All BASIC

Message Boards => Compilers => Topic started by: John on July 07, 2011, 10:05:14 PM

Title: OxygenBasic
Post by: John on July 07, 2011, 10:05:14 PM
(http://www.oxygenbasic.org/o2pics/gen/ii1fkio7g.jpg)

Introducing Oxygen Basic

Oxygen Basic (O2H) is a Just-In-Time compiler assembler, deployed in a single DLL that takes source code strings and returns executable binary. It is an extension of the O2 assembler. This implementation can be embedded in any application to provide high performance programmability. The compiler can also generate conventional executables and dynamic link libraries (DLL).

Oxygen supports Object Oriented Programming with multiple inheritance and also single inheritance modes, more suited to COM. In addition to this O2H supports User-defined operators and operator sets for use with complex numbers, matrices, vectors, sets and other specialised forms. It can also compile & execute strings of source code at run time with its built in compile() function, opening new possibilities for functional programming.

The built in function set is small. but contains the necessary tools to build class / function libraries to any scale.

In addition to understanding Basic in the QBasic genre, Oxygen can read sufficient C syntax to deal with most C headers directly, eliminating the need to translate them into Basic.

oxygenbasic.org (http://www.oxygenbasic.org)

Title: Re: Peacock Butterfly
Post by: Mike Lobanovsky on December 20, 2013, 11:03:15 AM
John,

What you should really ask Peter about is what the Step value in fact is in his "For i=v to 1" statement. In all "normal" BASIC's, Step defaults to 1 unless specified explicitly. It seems like it is not so in OxygenBasic. It also seems that Charles is overlooking this obvious peculiarity when adding his twopence to the discussion.
Title: Re: Peacock Butterfly
Post by: John on December 20, 2013, 11:15:09 AM
Quote
A fair substitute:
For i=v to .999999


c is an RGB composite: 1..0x00FFFFFF

Time: 21 secs

I think Charles responded appropriately and corrected Peter's answer.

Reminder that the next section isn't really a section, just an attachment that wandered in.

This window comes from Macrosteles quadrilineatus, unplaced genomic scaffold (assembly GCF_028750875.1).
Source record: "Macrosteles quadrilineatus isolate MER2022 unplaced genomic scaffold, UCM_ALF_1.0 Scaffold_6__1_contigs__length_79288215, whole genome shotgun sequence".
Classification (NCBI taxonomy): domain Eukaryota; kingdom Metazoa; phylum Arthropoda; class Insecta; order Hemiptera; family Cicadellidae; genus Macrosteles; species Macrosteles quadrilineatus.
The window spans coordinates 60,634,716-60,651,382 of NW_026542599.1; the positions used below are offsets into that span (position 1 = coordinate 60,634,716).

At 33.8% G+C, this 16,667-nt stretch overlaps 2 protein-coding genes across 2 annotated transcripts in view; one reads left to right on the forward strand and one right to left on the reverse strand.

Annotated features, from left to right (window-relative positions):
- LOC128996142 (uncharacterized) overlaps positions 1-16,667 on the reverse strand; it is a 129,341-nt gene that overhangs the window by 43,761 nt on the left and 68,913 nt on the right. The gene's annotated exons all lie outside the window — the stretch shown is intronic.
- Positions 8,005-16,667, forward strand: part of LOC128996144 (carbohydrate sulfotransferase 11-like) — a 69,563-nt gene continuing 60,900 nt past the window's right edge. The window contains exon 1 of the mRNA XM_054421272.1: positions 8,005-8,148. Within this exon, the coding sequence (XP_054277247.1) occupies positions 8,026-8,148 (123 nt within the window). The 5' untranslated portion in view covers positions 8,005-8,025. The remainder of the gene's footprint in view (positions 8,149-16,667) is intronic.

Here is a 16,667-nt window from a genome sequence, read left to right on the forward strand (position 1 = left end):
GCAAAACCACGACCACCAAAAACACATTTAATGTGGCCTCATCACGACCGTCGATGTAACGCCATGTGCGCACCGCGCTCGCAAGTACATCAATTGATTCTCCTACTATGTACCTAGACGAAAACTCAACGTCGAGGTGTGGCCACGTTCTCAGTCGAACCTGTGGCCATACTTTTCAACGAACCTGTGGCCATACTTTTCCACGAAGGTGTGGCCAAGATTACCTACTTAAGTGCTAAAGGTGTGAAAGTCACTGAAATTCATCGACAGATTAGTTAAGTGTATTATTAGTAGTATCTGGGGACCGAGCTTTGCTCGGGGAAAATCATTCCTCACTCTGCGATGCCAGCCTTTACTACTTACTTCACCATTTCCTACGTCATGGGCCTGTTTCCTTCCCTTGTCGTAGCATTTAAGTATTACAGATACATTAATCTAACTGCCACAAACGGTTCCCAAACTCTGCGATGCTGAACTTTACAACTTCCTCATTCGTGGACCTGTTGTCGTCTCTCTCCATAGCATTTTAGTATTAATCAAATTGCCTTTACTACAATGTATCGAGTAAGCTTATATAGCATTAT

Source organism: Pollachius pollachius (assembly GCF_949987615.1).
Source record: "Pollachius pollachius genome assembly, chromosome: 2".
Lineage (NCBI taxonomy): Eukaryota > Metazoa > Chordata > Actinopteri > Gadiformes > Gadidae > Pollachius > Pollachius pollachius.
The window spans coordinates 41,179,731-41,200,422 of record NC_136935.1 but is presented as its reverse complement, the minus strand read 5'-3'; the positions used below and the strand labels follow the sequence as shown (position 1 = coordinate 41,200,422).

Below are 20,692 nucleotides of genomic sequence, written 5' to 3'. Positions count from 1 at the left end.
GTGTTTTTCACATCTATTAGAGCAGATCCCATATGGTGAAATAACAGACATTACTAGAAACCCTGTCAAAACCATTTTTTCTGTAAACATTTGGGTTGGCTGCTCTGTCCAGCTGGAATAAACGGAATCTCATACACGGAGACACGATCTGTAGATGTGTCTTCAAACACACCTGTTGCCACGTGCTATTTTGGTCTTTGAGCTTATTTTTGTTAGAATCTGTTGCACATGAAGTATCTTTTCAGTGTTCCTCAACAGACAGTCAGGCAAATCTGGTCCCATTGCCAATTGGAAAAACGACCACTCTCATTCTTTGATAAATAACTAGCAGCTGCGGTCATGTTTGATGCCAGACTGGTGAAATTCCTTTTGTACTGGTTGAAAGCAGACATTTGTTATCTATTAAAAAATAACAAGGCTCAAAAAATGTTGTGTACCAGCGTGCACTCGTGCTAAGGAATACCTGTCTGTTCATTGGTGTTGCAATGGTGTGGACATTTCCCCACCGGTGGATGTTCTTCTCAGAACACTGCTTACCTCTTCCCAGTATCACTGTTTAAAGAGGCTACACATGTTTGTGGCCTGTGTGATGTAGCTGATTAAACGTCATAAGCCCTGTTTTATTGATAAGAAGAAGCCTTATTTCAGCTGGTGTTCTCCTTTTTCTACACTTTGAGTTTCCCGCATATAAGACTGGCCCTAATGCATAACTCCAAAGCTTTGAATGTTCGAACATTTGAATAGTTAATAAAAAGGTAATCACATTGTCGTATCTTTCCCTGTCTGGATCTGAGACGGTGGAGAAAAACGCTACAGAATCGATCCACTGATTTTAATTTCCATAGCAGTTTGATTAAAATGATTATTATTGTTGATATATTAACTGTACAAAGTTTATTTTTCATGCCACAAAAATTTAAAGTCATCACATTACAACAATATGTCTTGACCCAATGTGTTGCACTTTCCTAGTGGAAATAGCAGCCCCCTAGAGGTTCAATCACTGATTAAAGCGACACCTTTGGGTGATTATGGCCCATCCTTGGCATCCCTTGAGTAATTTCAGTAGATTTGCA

Any clues to the Draw_Line() mystery?

Resolved. (uninitialized variables)  :o
Title: Re: OxygenBasic
Post by: Mike Lobanovsky on December 20, 2013, 12:01:28 PM
John,

I'm telling you again, Gharles' answer has no relation to your problem. In any BASIC, evidently except OxygenBasic, "For i=v to .999999" will loop only once because the value of i step is not specified, and if so, then it will default to 1. Having looped once, For/Next will stop because the next value of iterator i will be 1 which is the upper limit for either <1, or =1, or =0.999999, whatever.

For any other BASIC, presumably including your SB, the statement should be something like "For i = v To 0.999999 Step 0.01" or whatever else similar to that, because i = v must be set only at loop start as per BASIC Standard. Later on, regardless of whether  v changes, i incrementation according to the Step value shouldn't change unless i is changed explicitly within the loop. Which it is not.

Try and change your outer For/Next as I suggest and I'm sure you'll see your script working.

Alternatively, not all BASIC's support fractional Steps. For example, FBSL doesn't. In this case, you should change your outer loop to
Code: [Select]
i = v
While i < 0.999999
    ...(do something)...
    i = i + 0.01 ' for example
WEnd

Hope this helps.
Title: Re: OxygenBasic
Post by: Mike Lobanovsky on December 20, 2013, 12:16:07 PM
My code:
Code: [Select]
#Option Strict

Dim q = 1., q1 = .9997, v = .01, i = v, vv = .0004, xs = 750, ys = 730
Dim xm = 650, ym = 180, br = -.7393, bi = .117, c, ar, ai, tr, ti
Dim x, y, d

GetDC(ME)

FbslSetFormColor(ME, 0)
Resize(ME, 0, 0, 700, 500)
Center(ME)
Show(ME)

Dim gtc = GetTickCount()
While i < 1
For d = 1 To 15000
tr = ar * ar - ai * ai + br
ti = 2 * ar * ai + bi
x = tr * xs + xm
y = ti * ys + ym
v = v + vv
q = q * q1
c = d ^ 2.1
Line(GetDC, x, y, x + Cos(i) * 50 * q, y + Sin(i) * 50 * q, c)
ar = tr
ai = ti
Next
i = i + v
WEnd

MsgBox(, GetTickCount() - gtc, d - 1 & " lines drawn",)
ReleaseDC(ME, GetDC)

My results:

Title: Re: Peacock Butterfly
Post by: John on December 20, 2013, 12:26:01 PM
Actually the FOR i = v to .999999 worked fine. There were 2 variables that needed to be zero rather than undef and that solved the bad argument for Line_Draw().

I haven't run your code on my laptop but you look to be clocking in at 0.188 seconds. What do you get when  you compile your FBSL script?